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Reading The Sword of Shannara: Chapters 16-20

The Sword of ShannaraJen Miller and Phil Ilten have been reading The Sword of Shannara together and sharing their thoughts by writing back and forth.  If you're just joining us, get your own copy of the book, and read our discussions of chapters 1-5 here, chapters 6-10 here, and chapters 11-15 here.  Then join our conversation and let us know what you think!

Dear Jen--

I’m not entirely certain why, but I enjoyed these chapters more than the previous chapters. Many of the issues that we have been discussing in these letters were still present, but for some reason I felt the story just flowed better. Maybe it’s because I totally called that the Sword of Shannara was in the gnome’s sack of loot, which made me feel good about myself. But I think this was the first set of chapters where I felt the book was significantly different from LotR, and creative in its own right.


Reading The Sword of Shannara: Chapters 11-15

The Sword of ShannaraJen Miller and Phil Ilten have been reading The Sword of Shannara together and sharing their thoughts by writing back and forth.  If you're just joining us, get your own copy of the book, read the first two installments here and here, and join our conversation!

Dear Phil--

So, the plot thickens....One thing that struck me as I was reading this section was the difference in the “bad guys” between this and LotR. While you have Orcs and Uruk-Hai in Tolkien’s work, the only group of “bad guys” we’ve seen so far is the Gnomes, who are really just misguided--not truly evil. Certainly both texts have a solitary evil figure with a group of hunters, but it seems that Brooks is much more hesitant to label an entire race as evil.


Genre Doesn't Exist -- Or Does It?

Last Friday, Jen Miller posted her thoughts about The Time Traveler's Wife and how it relates to the fantasy genre.  Here, Ken Schneyer responds to that post with his own thoughts about the validity of genre.

Four hundred years ago, Shakespeare showed us the fluidity of genre boundaries by writing plays that deliberately messed with Aristotle's definitions of tragedy and comedy. Compare Othello to Much Ado About Nothing, or take different scenes from Measure for Measure out of context, and you'll see what I mean.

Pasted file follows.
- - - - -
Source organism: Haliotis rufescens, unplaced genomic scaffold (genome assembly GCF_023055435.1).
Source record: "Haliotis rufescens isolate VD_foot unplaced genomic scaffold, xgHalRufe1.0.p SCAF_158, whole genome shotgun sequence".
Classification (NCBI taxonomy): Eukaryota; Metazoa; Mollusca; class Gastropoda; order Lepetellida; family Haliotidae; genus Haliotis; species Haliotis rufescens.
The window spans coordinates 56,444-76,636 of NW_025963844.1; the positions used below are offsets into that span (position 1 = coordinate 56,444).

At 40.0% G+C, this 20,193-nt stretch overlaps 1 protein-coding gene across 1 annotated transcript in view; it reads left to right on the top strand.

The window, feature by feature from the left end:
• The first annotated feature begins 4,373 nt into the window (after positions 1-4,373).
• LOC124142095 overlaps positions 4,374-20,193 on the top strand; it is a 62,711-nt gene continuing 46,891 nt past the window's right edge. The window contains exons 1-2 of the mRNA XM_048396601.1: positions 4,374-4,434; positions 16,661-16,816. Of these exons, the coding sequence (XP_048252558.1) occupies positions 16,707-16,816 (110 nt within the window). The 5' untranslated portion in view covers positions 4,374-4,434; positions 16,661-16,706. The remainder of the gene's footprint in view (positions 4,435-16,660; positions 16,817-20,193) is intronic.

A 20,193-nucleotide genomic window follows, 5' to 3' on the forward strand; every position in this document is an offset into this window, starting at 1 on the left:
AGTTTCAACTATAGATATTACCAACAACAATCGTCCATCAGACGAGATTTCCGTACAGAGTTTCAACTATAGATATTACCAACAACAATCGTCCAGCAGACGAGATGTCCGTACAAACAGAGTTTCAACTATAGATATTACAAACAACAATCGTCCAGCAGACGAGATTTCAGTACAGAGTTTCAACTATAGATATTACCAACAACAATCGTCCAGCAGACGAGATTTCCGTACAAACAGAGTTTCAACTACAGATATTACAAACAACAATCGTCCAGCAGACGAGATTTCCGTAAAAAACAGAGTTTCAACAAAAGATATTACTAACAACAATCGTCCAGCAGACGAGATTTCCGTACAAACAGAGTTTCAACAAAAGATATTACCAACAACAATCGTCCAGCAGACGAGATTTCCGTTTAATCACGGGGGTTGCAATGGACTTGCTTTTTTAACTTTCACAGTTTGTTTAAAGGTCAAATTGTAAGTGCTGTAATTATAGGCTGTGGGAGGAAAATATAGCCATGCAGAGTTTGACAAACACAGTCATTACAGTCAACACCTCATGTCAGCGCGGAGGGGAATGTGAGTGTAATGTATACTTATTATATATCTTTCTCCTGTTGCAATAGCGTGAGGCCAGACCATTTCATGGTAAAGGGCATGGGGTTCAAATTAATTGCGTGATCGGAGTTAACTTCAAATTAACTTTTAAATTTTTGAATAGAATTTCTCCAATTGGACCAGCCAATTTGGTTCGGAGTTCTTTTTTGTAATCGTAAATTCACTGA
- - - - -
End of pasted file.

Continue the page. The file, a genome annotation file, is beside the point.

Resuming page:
The Time Traveler's WifeNonetheless, people persist in believing in genres, and in assigning different characteristics to them as if they were natural and even immutable. Sometimes it's something as silly as blanket attributions of quality (e.g., the ones we've seen over and over again, "It can't be science fiction; it's too good", or "Nobody ever wrote a romance as serious literature except Jane Austen", etc.). Sometimes it's an attempt to define different subgenres (e.g., Are time travel stories science fiction because they involve the logical consequences of a particular theory, or are they fantasy because they're impossible?). Sometimes it's a fight over which shelf the book will occupy in the bookstore (hence Margaret Atwood's insistence that her novels aren't SF, and people's perplexity as to whether The Time Traveler's Wife belongs with romance, literature or SF).


Reading The Sword of Shannara: Chapters 6-10

The Sword of ShannaraTwo weeks ago, we posted the first installment of Jen Miller and Phil Ilten's conversation about The Sword of Shannara as they read it together.  If you're just joining us, we invite you to find your own copy of the book and read along with us!

Dear Jen--

As I started to write this letter, I realized that last week both our letters were somewhat negative (maybe you disagree with me on this), and so this week I am going to try to conclude with a slightly more positive tone. That being said, there are some issues that I would like to get out of the way. The first issue, of course, is Lord of the Rings related. As I started Chapter 6, and finished up with Chapter 7, my impression of Shannara as a pale imitation of LotR only became worse.


Reading The Sword of Shannara: Chapters 1-5

Jen Miller and her brother, Philip Ilten, grew up with their parents reading lots of science fiction and fantasy to them as bedtime stories.  With this feature, they resume this family tradition of reading fantasy together with Terry Brooks' The Sword of ShannaraThey invite you to get a copy of your own and read along, too!

Dear Phil--The Sword of Shannara

Hooray!  We’re reading The Sword of Shannara together!  I’m going to be honest--I’m more excited about the idea of reading a book with you than the actual book that we’re reading.  I’ve been putting off starting the novel because I’ve gotten this impression of it as this overdone, tired cliche.  I realize that this isn’t fair, especially since I’m thinking of the novel through the lens of everything that has been written since then instead of thinking of it as the groundbreaking work that it was (helped to make fantasy commercially successful, first paperback fantasy on the NYT bestseller list, etc.).  Things are what they are, however, and it seems that it’s a) good to be upfront about my prejudices and b) interesting to see if you’re coming from a place that is at all the same.  So, what about you?  What are your thoughts going into this book?



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